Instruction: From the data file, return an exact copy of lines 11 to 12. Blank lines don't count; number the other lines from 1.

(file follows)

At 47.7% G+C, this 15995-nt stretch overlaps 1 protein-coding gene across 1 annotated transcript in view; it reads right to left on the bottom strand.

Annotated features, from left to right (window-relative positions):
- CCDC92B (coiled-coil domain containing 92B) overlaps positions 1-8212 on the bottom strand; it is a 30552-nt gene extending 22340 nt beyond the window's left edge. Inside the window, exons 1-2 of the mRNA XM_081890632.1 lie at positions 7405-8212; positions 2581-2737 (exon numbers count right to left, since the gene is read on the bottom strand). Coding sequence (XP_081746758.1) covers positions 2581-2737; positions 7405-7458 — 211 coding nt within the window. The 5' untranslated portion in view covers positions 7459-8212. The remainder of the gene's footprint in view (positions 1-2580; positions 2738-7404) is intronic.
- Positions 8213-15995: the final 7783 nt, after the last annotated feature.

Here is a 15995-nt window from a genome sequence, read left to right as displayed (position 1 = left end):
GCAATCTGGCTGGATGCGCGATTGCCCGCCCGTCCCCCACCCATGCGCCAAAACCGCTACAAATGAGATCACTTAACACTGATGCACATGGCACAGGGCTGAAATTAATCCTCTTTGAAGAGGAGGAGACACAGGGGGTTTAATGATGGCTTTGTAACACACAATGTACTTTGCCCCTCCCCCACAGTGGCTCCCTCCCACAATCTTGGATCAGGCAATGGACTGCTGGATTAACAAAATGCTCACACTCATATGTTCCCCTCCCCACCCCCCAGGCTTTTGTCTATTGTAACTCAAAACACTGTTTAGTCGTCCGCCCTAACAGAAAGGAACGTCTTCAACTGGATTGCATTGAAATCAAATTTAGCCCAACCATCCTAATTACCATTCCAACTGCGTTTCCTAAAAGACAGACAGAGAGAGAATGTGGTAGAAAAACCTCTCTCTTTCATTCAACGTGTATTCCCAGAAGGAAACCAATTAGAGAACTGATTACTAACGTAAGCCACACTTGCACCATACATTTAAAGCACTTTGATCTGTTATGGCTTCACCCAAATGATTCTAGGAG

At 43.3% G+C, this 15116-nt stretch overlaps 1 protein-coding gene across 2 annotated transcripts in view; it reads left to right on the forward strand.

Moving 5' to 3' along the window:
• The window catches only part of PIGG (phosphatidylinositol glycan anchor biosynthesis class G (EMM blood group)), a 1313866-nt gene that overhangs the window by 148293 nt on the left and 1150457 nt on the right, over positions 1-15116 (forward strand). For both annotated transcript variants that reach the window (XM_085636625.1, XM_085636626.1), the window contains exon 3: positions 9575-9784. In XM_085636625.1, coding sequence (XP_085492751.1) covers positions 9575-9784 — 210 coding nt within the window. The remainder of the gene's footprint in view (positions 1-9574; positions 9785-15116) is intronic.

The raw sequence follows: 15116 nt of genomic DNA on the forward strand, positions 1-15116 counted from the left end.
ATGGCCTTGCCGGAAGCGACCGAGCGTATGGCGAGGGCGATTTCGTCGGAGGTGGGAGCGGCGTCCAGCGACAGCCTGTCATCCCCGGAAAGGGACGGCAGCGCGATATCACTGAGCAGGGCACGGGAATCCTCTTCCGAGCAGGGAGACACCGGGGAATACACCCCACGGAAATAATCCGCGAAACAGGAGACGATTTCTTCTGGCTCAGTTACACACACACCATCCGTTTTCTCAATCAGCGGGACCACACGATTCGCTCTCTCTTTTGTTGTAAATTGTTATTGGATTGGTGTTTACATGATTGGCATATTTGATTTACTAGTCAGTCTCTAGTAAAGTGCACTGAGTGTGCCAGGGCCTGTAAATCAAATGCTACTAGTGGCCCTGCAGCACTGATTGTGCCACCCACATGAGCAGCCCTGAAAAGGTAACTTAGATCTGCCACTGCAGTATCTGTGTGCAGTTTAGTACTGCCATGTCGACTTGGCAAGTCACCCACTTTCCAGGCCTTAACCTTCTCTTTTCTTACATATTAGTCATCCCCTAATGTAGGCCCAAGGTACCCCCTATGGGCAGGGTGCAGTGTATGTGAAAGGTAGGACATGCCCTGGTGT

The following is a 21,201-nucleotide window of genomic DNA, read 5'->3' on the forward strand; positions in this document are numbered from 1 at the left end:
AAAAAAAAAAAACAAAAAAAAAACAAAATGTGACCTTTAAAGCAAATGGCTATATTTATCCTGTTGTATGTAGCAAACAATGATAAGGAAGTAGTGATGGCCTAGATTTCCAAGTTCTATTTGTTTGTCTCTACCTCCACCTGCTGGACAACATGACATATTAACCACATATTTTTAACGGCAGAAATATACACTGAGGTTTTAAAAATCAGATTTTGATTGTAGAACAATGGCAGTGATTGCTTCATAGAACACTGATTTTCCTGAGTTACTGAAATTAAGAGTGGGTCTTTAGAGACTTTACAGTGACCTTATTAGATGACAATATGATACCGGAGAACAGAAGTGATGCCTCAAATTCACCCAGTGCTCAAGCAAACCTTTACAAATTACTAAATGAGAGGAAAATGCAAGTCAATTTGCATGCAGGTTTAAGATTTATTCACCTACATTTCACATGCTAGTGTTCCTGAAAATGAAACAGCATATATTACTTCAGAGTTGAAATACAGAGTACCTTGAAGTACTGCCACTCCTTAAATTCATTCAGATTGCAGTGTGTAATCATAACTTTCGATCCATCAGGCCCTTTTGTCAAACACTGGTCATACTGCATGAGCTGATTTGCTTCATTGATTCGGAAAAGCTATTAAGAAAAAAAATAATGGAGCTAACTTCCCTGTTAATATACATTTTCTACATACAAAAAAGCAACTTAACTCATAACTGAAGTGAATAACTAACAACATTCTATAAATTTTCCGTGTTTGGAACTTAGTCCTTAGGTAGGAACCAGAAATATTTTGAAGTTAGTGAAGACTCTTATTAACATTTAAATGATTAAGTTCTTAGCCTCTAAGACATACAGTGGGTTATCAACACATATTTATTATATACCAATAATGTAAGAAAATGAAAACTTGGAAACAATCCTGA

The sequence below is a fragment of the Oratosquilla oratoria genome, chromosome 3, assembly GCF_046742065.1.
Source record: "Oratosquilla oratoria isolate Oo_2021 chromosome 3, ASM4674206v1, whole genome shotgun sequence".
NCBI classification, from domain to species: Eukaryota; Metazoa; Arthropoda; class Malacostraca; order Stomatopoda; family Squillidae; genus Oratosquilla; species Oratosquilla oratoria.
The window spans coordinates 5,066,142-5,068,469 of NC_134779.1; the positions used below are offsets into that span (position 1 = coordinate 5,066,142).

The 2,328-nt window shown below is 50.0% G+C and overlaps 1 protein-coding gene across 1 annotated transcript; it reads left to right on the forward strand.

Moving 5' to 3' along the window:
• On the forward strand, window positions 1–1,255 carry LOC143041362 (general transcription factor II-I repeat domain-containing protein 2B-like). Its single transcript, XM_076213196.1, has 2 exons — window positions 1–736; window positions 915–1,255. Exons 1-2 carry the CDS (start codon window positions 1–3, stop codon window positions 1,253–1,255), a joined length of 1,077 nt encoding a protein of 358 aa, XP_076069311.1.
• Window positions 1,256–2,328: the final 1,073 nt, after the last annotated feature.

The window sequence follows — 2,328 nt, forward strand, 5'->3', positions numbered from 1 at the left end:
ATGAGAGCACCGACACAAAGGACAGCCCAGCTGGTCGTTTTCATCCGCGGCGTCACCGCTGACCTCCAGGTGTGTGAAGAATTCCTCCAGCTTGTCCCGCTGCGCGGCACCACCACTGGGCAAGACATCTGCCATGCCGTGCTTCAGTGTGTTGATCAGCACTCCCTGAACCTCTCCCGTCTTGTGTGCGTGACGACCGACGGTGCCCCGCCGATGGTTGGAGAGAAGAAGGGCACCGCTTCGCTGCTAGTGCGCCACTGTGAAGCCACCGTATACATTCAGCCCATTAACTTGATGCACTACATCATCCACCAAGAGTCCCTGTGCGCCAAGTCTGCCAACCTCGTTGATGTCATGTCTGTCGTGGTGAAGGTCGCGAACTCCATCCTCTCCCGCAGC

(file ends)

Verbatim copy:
ATGGCCTTGCCGGAAGCGACCGAGCGTATGGCGAGGGCGATTTCGTCGGAGGTGGGAGCGGCGTCCAGCGACAGCCTGTCATCCCCGGAAAGGGACGGCAGCGCGATATCACTGAGCAGGGCACGGGAATCCTCTTCCGAGCAGGGAGACACCGGGGAATACACCCCACGGAAATAATCCGCGAAACAGGAGACGATTTCTTCTGGCTCAGTTACACACACACCATCCGTTTTCTCAATCAGCGGGACCACACGATTCGCTCTCTCTTTTGTTGTAAATTGTTATTGGATTGGTGTTTACATGATTGGCATATTTGATTTACTAGTCAGTCTCTAGTAAAGTGCACTGAGTGTGCCAGGGCCTGTAAATCAAATGCTACTAGTGGCCCTGCAGCACTGATTGTGCCACCCACATGAGCAGCCCTGAAAAGGTAACTTAGATCTGCCACTGCAGTATCTGTGTGCAGTTTAGTACTGCCATGTCGACTTGGCAAGTCACCCACTTTCCAGGCCTTAACCTTCTCTTTTCTTACATATTAGTCATCCCCTAATGTAGGCCCAAGGTACCCCCTATGGGCAGGGTGCAGTGTATGTGAAAGGTAGGACATGCCCTGGTGT

The following is a 21,201-nucleotide window of genomic DNA, read 5'->3' on the forward strand; positions in this document are numbered from 1 at the left end: